Rationalizations for Cheating

A better way to prevent student cheating:

Honor, with its emphasis on doing the right thing for its own sake, is no match for the anxious cynicism of many college students. This point was driven home to me by a junior I met last year in North Carolina. Why not cheat, he argued, given how many of America’s most successful people cut corners to get where they are? Cheating is how the real world works, he said. Look at the politicians who lie or the sluggers who take steroids, or the CEOs who cook the books. The student also pointed to the hurdles he faced as he tried to get ahead: high tuition costs, heavy student loans, low-paying jobs without benefits. America wasn’t a fair place for kids like him, so it made sense to try to level the playing field by bending a few rules.

Many young people take this bleak view. A 2004 poll of high school students found that 59 percent agreed that “successful people do what they have to do to win, even if others consider it cheating.” Young people believe in honor and value integrity; they also worry that living by these beliefs could mean ending up as a loser. In justifying her cheating, one student told a researcher: “Good grades can make the difference between going to medical school and being a janitor.” Few professors have a ready retort to this logic.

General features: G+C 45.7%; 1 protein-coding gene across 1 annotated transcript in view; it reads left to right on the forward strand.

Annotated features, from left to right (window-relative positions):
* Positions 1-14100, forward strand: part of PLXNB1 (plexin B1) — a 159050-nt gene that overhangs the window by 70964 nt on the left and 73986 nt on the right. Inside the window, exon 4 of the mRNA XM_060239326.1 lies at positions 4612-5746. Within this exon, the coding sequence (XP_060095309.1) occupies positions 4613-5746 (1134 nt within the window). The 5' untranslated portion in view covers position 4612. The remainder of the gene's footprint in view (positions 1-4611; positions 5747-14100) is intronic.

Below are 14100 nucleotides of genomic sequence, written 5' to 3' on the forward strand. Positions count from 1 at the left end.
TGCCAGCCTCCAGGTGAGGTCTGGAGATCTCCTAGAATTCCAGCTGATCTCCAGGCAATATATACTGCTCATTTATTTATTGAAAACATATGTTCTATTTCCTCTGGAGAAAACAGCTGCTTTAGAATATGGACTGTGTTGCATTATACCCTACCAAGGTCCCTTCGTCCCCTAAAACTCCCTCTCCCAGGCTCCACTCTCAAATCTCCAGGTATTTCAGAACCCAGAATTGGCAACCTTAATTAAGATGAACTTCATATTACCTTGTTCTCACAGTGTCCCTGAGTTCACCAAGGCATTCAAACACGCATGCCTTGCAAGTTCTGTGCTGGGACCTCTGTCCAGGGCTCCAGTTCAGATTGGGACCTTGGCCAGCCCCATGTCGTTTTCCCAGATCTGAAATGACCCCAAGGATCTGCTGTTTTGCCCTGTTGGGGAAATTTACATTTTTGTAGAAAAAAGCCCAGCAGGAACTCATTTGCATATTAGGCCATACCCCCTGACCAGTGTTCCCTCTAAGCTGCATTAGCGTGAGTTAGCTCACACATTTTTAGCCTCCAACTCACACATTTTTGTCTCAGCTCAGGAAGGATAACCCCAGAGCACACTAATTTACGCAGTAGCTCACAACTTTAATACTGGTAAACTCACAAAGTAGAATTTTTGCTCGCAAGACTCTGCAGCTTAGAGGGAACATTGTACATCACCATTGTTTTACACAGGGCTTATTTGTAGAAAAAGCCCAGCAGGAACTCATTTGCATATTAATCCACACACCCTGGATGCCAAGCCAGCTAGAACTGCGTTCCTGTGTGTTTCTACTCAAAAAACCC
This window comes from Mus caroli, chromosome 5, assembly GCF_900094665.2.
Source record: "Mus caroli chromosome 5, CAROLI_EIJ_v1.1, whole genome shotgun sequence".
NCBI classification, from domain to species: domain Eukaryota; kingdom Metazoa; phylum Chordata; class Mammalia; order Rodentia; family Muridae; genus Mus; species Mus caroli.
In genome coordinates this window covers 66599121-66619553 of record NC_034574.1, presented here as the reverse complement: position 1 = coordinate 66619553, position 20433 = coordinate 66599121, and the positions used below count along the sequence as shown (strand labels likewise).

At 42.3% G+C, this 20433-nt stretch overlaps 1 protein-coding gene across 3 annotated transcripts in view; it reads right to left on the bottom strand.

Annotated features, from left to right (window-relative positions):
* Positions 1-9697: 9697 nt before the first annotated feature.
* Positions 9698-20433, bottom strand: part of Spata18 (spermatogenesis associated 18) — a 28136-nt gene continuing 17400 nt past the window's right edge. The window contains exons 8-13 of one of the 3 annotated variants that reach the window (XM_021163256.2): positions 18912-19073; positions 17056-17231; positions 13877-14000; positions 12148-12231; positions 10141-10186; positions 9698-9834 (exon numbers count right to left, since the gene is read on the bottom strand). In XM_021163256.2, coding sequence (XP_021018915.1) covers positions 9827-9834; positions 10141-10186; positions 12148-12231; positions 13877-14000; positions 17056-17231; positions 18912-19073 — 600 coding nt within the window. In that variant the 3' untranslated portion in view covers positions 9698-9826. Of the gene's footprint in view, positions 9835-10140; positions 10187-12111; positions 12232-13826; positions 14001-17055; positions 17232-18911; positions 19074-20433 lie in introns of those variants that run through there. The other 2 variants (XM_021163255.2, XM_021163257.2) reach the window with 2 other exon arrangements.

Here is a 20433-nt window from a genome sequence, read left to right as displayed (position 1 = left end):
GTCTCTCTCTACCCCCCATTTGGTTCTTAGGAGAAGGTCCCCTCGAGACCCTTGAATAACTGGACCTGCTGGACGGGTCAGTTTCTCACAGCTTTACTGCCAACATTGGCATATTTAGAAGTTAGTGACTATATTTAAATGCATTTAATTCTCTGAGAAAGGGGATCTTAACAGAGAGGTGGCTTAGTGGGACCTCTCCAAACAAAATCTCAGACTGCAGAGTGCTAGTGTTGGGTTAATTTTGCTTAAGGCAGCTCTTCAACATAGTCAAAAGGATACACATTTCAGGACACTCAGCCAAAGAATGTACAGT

It sounds like such a cynical viewpoint, but I have a hard time disagreeing with it. Liars, cheaters, those willing to break the rules for an advantage get ahead. They get caught so rarely that the reward/risk analysis makes the choice clear. Usually I’m loathe to invoke the notion of “role models”, but when politicians, corporate executives, and athletes all do this, often brazenly and without ever being held accountable, there is going to be a trickle down effect into all other areas. People are going to behave in a way to conform with how they believe the real world works (and in this case, the belief matches reality). Ethical behavior simply isn’t rewarded the way unethical behavior is.

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